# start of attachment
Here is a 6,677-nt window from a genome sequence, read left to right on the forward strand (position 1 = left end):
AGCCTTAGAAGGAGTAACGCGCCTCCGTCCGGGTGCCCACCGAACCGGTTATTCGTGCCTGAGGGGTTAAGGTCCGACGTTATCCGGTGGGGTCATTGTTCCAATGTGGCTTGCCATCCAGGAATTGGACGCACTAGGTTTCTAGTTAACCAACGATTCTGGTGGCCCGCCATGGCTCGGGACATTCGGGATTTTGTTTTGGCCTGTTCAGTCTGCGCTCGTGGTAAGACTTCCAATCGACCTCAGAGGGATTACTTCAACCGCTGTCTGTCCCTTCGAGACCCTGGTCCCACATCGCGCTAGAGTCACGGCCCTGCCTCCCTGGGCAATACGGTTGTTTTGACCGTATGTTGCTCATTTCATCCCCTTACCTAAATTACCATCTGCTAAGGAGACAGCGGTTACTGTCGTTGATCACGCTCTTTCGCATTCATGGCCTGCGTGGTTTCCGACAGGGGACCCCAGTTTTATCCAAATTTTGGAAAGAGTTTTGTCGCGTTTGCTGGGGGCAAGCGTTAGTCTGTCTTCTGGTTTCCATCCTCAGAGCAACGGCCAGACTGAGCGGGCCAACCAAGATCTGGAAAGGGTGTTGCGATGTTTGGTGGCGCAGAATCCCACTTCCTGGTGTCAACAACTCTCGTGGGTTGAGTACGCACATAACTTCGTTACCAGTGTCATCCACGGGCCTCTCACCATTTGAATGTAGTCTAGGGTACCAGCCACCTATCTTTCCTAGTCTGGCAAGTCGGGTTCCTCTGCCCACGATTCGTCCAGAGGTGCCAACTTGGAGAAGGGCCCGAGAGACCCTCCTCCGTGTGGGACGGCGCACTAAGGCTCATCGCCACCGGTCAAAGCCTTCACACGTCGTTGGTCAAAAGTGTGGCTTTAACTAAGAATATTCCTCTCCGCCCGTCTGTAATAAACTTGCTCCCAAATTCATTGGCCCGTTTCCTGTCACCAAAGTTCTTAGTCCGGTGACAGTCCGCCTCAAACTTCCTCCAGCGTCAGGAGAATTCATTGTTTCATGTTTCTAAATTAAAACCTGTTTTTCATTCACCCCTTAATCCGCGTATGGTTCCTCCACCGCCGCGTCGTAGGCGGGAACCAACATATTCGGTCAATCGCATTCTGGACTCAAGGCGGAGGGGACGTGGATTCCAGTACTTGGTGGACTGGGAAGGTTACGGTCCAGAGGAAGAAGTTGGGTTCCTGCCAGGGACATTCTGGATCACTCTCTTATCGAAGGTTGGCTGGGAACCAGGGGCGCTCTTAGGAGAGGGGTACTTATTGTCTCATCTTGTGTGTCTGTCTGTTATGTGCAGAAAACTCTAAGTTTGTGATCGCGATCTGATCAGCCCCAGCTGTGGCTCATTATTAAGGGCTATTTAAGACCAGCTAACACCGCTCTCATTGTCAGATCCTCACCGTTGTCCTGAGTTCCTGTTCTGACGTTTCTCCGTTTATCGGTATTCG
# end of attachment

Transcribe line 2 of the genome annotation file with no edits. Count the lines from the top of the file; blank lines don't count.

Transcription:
AGCCTTAGAAGGAGTAACGCGCCTCCGTCCGGGTGCCCACCGAACCGGTTATTCGTGCCTGAGGGGTTAAGGTCCGACGTTATCCGGTGGGGTCATTGTTCCAATGTGGCTTGCCATCCAGGAATTGGACGCACTAGGTTTCTAGTTAACCAACGATTCTGGTGGCCCGCCATGGCTCGGGACATTCGGGATTTTGTTTTGGCCTGTTCAGTCTGCGCTCGTGGTAAGACTTCCAATCGACCTCAGAGGGATTACTTCAACCGCTGTCTGTCCCTTCGAGACCCTGGTCCCACATCGCGCTAGAGTCACGGCCCTGCCTCCCTGGGCAATACGGTTGTTTTGACCGTATGTTGCTCATTTCATCCCCTTACCTAAATTACCATCTGCTAAGGAGACAGCGGTTACTGTCGTTGATCACGCTCTTTCGCATTCATGGCCTGCGTGGTTTCCGACAGGGGACCCCAGTTTTATCCAAATTTTGGAAAGAGTTTTGTCGCGTTTGCTGGGGGCAAGCGTTAGTCTGTCTTCTGGTTTCCATCCTCAGAGCAACGGCCAGACTGAGCGGGCCAACCAAGATCTGGAAAGGGTGTTGCGATGTTTGGTGGCGCAGAATCCCACTTCCTGGTGTCAACAACTCTCGTGGGTTGAGTACGCACATAACTTCGTTACCAGTGTCATCCACGGGCCTCTCACCATTTGAATGTAGTCTAGGGTACCAGCCACCTATCTTTCCTAGTCTGGCAAGTCGGGTTCCTCTGCCCACGATTCGTCCAGAGGTGCCAACTTGGAGAAGGGCCCGAGAGACCCTCCTCCGTGTGGGACGGCGCACTAAGGCTCATCGCCACCGGTCAAAGCCTTCACACGTCGTTGGTCAAAAGTGTGGCTTTAACTAAGAATATTCCTCTCCGCCCGTCTGTAATAAACTTGCTCCCAAATTCATTGGCCCGTTTCCTGTCACCAAAGTTCTTAGTCCGGTGACAGTCCGCCTCAAACTTCCTCCAGCGTCAGGAGAATTCATTGTTTCATGTTTCTAAATTAAAACCTGTTTTTCATTCACCCCTTAATCCGCGTATGGTTCCTCCACCGCCGCGTCGTAGGCGGGAACCAACATATTCGGTCAATCGCATTCTGGACTCAAGGCGGAGGGGACGTGGATTCCAGTACTTGGTGGACTGGGAAGGTTACGGTCCAGAGGAAGAAGTTGGGTTCCTGCCAGGGACATTCTGGATCACTCTCTTATCGAAGGTTGGCTGGGAACCAGGGGCGCTCTTAGGAGAGGGGTACTTATTGTCTCATCTTGTGTGTCTGTCTGTTATGTGCAGAAAACTCTAAGTTTGTGATCGCGATCTGATCAGCCCCAGCTGTGGCTCATTATTAAGGGCTATTTAAGACCAGCTAACACCGCTCTCATTGTCAGATCCTCACCGTTGTCCTGAGTTCCTGTTCTGACGTTTCTCCGTTTATCGGTATTCG